Nearly every chemotherapy patient experiences short-term problems with memory and concentration. But about 15 percent suffer prolonged effects of what is known medically as chemotherapy-induced cognitive impairment.

I have been struggling with these symptoms all year, and they are starting to go away. I still have problems with words and names. If interrupted while telling a story or doing some multi-step talks frequently can’t remember what I was doing or saying. And today while driving, I got lost, realized I was lost, reoriented myself, and then did the same thing going the other direction, and then did it again. 3 times! I kept getting off the freeway, turning around, and going the other way.

One week out

Its been a week since I started to feel better. 10 days since my last injection. The Sunday after my last injection felt like any normal Sunday, but Monday I woke up and felt amazingly better. My joints didn’t ache. I didn’t have to take Tylenol and wait for 30 minutes before I could get out of bed. And I felt like I had a lot more energy.

Unfortunately, the next four days was the second hottest heat wave on record in portland, tying the 4 days above 100 in 1981. It peaked at 107. Considering that my side effects are mostly heat triggered, it was a brutal four days. I really don’t know if I could have made it through it if it happened a week earlier. O and I retreated from the house we were staying in, to my parents house that has AC.

The daily improvement is subtle and hard to gauge. I know I’m getting better, but I also know that I am not well yet. My eyes healed first: no more flaky skin all over my eyelids. The open wound on my ankle immediately started to form a proper scab after 2 months(?) of being an oozing semi-open wound. My mouth has healed enough that I can brush my teeth with my finger, and tomorrow I am going to get a new toothbrush and try to brush them for real (I haven’t done that for 6 months!!! ICK, right?). My dysesthesia is down a little bit, but b/c i have eased off on the Atarax, and it is so hot, it is somewhat hard to tell how much better it is getting. I am much more mentally clear. My dad said it was like I came out of a fog. The heat here is hard, and it will probably be worse when I get back to NYC at least until mid september.

Last night my parents had a bunch of family friends over for dessert and drinks. It was a chance for them to see me and talk to me, and for me to thank them for supporting my parents over the last 18 months; most of them hadn’t seen me for a while: at least since I was in Portland last summer for my initial high-dose treatment.

It was Os first time meeting my parents friends. If you grow up far away from your extended family, your family friends (aka your parents friends) become like family. They have a major role in shaping who you are. They provide models for how to live your life.

So as I said, it was Os first time meeting them, and afterward she remarked how great they were. How caring. And interesting. I said that everyone who came had an open heart.

I made a toast to my Parents, O, S, PD, and all of the people who helped support my parents over this long haul. It was long, and full of honest, clear spoken, sentimental truths.

I told them about getting a flat tire two days ago in a borrowed car. Once I realized there was a problem, I panicked, then calmed myself. Before I knew it the guy who lived in the house we were stopped in front of was coming down his stairs to help. His name was Jared, he was 230, mostly muscle, and wore a National Jiu Jitsu championship t-shirt. He (with a little bit of help from me) used all his strength with his arms, a hammer, and eventually his whole weight (while I held the tire iron onto the nut) to get the nuts off. The car is a ’89 Land Cruiser, when they still were real safari vehicles, and not suburban tanks. It was a beast. it took 40 minutes to change the tire, and by the end his body was literally dripping with sweat. I profusely thanked Jared (we are going to drop off a bottle of wine and some cheese and crackers tmrw).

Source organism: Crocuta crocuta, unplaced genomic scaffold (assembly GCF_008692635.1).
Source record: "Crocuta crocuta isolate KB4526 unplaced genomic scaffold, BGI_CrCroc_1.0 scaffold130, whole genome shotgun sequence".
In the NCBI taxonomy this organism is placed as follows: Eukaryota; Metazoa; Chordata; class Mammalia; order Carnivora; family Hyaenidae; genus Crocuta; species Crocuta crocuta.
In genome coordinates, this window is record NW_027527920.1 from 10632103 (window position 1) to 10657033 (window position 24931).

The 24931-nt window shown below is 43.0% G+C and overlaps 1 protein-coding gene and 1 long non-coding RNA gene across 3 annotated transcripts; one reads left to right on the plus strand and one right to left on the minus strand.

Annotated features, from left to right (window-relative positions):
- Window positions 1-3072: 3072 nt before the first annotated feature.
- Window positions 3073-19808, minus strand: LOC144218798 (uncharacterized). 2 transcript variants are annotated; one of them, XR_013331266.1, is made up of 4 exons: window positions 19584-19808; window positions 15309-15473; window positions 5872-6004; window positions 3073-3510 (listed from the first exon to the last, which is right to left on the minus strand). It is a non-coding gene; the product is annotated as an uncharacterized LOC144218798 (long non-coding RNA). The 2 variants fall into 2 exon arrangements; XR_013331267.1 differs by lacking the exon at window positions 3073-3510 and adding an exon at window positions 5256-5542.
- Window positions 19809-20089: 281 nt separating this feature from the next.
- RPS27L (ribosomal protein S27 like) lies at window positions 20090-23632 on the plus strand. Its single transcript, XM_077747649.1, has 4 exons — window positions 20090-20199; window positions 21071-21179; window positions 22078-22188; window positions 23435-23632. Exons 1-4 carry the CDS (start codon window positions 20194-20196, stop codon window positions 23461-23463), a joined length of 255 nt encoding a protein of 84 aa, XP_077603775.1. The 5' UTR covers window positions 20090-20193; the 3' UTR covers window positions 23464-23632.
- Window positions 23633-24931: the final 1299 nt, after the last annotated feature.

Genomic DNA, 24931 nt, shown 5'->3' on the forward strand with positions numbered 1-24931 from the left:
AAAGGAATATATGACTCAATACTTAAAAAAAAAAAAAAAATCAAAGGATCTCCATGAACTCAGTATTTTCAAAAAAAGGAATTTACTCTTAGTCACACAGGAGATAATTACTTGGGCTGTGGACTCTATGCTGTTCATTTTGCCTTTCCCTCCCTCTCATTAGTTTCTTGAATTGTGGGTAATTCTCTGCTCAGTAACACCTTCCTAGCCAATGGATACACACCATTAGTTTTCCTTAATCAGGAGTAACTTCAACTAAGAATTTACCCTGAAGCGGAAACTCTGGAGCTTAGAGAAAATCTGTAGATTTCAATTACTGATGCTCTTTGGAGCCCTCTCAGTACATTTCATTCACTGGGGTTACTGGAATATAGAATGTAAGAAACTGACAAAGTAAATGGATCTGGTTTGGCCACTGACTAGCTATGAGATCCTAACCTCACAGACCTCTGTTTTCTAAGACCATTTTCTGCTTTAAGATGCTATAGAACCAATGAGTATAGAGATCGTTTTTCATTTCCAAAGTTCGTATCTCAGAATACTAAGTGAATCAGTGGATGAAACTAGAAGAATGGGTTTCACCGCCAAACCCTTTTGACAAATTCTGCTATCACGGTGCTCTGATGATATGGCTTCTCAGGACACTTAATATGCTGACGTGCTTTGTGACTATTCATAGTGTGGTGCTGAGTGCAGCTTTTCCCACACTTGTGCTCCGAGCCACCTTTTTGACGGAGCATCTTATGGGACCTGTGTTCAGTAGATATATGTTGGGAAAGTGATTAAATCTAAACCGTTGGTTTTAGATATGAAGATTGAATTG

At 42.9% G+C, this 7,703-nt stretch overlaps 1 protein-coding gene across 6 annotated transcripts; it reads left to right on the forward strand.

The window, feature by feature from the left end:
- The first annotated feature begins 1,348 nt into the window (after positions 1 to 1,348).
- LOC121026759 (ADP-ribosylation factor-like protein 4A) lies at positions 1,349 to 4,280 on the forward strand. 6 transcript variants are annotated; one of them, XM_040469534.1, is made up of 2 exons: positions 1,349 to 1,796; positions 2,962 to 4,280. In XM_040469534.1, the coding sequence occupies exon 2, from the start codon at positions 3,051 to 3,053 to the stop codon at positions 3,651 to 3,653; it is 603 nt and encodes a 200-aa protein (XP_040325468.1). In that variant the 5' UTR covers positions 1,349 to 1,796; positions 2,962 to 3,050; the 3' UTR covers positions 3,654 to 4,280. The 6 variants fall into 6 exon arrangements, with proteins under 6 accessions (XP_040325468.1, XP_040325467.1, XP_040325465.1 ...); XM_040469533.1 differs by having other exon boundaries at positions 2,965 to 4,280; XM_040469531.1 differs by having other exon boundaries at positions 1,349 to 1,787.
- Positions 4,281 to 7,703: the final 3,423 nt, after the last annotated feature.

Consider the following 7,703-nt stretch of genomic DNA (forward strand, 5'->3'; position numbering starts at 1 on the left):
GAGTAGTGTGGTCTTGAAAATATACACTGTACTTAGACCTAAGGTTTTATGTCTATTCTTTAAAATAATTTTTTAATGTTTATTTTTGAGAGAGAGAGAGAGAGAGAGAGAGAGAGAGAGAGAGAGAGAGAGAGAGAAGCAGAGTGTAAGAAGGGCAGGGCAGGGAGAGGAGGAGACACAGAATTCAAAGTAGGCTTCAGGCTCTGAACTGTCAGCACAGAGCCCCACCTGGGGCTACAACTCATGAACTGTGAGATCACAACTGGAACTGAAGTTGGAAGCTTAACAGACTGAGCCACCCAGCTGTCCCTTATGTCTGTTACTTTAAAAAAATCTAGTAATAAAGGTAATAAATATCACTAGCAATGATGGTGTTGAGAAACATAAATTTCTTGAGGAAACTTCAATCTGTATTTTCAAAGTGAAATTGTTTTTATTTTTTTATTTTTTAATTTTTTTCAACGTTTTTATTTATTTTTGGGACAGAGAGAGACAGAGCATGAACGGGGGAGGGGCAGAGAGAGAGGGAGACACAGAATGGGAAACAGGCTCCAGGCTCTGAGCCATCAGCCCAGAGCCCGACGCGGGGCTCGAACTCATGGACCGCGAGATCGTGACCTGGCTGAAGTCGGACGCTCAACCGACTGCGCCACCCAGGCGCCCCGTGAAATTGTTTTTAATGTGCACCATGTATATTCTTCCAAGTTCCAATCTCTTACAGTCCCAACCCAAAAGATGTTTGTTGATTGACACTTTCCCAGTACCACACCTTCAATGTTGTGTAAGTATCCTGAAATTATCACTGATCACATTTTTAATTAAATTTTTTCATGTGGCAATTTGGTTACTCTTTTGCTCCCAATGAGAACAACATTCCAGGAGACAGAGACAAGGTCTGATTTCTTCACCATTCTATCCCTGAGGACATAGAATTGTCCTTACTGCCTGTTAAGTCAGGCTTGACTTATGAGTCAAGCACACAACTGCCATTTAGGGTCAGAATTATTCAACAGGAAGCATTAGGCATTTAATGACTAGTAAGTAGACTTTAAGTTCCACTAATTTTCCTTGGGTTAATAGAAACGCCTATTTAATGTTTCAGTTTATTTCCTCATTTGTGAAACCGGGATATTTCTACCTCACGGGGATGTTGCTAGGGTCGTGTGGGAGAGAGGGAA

I told him that this would never have happened in NYC. You have a crisis: its your problem. No one else stops to help. The only space where people really seem to help each other is on the bicycle: if any cyclist is off their bike and still in the road in Prospect Park every cyclist that comes by stops to make sure you are okay. Even the meanest rider in the park, whom PD and I dubbed “The Bully” (who laughed at me when I rode around with my shirt pulled up to cool my belly) stopped when I had a dysesthesia attack on my bike. My bike was on the ground, I was clutching my ribs in a half bent position, shaking a little bit. Trying to calm myself so I could ride up the last hill and go home. He and his gang stopped to see if I was okay. I clumsily tried to explain that I was in chemo and that i get these really painful pins and needles. That it was kind of like a little seizure, but that it would pass. He said that he recently lost his father to cancer, and he expressed sympathy and understanding about how difficult the fight is. After reassuring them that I would be okay, they rode off. That is the only time a stranger has stopped to see if I was okay, or to help.

The other thing I said was something PD’s father SD said to me sometime in between my surgeries and my IFN year started. He said that he has been repeatedly told by friends who had been diagnosed that their lives took on more meaning after their diagnosis. I told SD that I had just come to a similar realization: that knowing that I could die shocked me into realizing that every moment is precious (what an awful cliche…) and that I really should be doing what I really want to do.